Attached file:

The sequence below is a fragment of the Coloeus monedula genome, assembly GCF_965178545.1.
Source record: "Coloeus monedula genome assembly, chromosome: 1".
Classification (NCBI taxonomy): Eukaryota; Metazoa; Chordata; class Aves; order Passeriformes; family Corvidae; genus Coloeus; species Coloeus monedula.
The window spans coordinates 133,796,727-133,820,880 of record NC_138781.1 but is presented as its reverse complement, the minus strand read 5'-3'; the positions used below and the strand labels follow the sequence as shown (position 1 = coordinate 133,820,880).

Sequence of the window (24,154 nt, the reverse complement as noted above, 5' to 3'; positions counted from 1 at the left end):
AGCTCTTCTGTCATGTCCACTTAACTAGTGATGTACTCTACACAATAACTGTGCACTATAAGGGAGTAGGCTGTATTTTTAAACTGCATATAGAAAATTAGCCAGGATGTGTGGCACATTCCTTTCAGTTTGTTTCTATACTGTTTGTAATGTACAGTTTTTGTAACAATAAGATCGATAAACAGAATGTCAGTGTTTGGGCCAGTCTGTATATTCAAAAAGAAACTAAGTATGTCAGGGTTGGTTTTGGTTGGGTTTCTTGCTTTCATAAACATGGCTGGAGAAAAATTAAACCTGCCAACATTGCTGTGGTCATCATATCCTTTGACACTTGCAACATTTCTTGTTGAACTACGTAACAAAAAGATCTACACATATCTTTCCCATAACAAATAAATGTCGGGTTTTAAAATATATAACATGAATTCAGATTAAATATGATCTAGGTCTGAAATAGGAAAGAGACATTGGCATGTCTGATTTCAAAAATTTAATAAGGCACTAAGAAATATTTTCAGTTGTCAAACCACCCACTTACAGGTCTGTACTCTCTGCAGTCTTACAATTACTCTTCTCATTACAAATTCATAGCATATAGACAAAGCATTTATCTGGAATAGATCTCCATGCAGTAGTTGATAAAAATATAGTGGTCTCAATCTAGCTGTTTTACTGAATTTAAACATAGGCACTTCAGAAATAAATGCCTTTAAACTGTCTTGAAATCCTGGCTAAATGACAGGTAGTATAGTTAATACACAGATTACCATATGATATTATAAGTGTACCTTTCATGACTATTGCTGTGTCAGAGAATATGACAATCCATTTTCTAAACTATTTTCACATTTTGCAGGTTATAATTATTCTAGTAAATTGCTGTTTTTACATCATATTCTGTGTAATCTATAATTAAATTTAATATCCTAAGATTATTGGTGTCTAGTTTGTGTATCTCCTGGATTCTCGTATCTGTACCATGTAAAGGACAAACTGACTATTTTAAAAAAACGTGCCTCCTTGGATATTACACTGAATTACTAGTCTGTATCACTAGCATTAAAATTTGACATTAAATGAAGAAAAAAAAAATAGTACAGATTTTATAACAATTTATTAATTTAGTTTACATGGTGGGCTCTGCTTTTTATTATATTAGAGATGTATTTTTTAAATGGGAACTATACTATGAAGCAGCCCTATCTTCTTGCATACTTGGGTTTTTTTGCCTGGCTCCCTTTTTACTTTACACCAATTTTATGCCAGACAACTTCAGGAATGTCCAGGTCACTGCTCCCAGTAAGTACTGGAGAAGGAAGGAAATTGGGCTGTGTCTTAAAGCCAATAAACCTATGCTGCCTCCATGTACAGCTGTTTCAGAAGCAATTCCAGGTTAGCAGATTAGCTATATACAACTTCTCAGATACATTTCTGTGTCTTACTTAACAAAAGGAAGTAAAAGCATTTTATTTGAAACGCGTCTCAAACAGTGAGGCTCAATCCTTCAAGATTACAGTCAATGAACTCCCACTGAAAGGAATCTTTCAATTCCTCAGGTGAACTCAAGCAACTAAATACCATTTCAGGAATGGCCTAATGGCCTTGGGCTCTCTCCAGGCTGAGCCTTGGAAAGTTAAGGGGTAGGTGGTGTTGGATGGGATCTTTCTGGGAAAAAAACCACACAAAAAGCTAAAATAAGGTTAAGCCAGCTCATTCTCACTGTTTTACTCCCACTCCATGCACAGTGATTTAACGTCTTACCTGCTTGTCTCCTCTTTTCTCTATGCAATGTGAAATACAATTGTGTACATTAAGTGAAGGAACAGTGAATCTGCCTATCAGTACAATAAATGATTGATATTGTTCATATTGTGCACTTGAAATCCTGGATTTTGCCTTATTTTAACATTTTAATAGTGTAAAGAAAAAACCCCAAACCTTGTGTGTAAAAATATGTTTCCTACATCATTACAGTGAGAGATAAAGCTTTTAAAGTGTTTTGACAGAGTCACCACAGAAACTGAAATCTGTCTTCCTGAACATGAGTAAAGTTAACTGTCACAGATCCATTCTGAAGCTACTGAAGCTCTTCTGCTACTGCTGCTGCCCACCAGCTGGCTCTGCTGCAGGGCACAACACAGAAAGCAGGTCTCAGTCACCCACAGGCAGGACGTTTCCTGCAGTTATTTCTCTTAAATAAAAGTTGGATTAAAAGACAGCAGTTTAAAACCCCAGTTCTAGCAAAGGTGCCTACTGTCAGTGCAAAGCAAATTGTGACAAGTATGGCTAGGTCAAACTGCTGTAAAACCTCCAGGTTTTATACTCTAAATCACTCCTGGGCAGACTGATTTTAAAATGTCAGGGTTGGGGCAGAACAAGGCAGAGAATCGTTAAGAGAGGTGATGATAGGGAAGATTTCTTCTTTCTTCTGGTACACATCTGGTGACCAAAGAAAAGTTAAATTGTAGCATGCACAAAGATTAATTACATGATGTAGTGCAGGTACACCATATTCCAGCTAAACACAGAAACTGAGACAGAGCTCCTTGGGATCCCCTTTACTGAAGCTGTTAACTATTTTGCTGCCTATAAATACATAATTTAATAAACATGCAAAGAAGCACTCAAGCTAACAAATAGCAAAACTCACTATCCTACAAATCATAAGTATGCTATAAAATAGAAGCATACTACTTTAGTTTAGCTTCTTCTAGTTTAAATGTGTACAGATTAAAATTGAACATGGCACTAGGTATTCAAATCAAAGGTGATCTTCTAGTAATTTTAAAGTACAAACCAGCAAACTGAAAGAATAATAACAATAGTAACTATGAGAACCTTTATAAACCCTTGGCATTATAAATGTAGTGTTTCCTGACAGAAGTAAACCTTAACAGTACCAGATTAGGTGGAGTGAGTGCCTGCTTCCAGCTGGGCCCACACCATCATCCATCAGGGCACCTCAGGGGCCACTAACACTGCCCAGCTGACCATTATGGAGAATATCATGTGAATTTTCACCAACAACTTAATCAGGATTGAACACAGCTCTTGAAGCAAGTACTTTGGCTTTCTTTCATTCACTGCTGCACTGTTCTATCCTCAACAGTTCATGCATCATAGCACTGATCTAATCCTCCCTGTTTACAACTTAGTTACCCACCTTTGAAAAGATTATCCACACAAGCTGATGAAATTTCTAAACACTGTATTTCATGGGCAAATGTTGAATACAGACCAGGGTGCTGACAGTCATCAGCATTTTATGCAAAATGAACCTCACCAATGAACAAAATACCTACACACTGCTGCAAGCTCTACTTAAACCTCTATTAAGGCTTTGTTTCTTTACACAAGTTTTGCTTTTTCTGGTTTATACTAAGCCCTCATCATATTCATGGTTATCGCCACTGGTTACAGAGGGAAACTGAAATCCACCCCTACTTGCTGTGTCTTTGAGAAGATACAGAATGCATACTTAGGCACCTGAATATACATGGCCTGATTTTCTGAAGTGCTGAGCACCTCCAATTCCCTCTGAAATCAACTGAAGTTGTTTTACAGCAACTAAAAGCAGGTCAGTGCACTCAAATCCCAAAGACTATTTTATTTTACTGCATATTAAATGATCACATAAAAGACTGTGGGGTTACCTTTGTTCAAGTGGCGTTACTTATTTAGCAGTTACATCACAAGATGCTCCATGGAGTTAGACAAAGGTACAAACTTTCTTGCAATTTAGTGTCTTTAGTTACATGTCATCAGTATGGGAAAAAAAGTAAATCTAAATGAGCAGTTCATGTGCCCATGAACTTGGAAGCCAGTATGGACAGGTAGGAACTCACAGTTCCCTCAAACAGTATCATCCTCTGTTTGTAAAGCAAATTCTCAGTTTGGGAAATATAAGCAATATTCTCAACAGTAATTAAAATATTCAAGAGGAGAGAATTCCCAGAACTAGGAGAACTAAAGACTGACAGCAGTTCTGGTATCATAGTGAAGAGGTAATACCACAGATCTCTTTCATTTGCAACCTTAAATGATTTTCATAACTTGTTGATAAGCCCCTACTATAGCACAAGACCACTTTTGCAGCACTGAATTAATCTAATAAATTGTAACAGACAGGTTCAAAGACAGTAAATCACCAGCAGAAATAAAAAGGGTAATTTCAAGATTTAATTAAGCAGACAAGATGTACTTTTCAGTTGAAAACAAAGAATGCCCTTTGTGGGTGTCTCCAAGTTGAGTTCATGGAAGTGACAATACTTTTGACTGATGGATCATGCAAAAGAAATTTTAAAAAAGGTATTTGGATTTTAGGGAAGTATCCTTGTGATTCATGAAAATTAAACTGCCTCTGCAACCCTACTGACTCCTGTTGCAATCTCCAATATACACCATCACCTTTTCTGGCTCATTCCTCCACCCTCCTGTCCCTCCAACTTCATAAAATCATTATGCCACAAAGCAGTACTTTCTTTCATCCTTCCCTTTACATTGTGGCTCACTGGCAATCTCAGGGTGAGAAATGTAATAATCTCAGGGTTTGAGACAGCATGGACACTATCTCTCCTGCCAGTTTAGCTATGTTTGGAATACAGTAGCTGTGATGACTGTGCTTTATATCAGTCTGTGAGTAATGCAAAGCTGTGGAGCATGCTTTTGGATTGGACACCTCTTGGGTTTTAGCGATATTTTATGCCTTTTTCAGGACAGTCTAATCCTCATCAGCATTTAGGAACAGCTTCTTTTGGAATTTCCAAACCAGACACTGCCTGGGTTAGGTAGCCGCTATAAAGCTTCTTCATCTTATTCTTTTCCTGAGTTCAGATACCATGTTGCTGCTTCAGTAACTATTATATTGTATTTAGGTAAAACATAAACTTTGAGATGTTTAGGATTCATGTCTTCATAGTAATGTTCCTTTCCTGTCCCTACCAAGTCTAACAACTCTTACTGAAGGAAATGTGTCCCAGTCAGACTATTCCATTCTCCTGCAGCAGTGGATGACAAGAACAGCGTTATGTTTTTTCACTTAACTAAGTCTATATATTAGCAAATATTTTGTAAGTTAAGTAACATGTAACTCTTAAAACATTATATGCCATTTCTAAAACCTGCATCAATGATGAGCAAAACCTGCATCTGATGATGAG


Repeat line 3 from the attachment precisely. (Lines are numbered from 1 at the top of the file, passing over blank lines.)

Classification (NCBI taxonomy): Eukaryota; Metazoa; Chordata; class Aves; order Passeriformes; family Corvidae; genus Coloeus; species Coloeus monedula.